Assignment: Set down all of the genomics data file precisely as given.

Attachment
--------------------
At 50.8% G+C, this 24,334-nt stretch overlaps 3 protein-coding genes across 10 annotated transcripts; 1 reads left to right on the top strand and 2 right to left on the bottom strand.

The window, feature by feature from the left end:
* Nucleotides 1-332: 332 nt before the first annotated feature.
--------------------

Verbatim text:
At 50.8% G+C, this 24,334-nt stretch overlaps 3 protein-coding genes across 10 annotated transcripts; 1 reads left to right on the top strand and 2 right to left on the bottom strand.

The window, feature by feature from the left end:
* Nucleotides 1-332: 332 nt before the first annotated feature.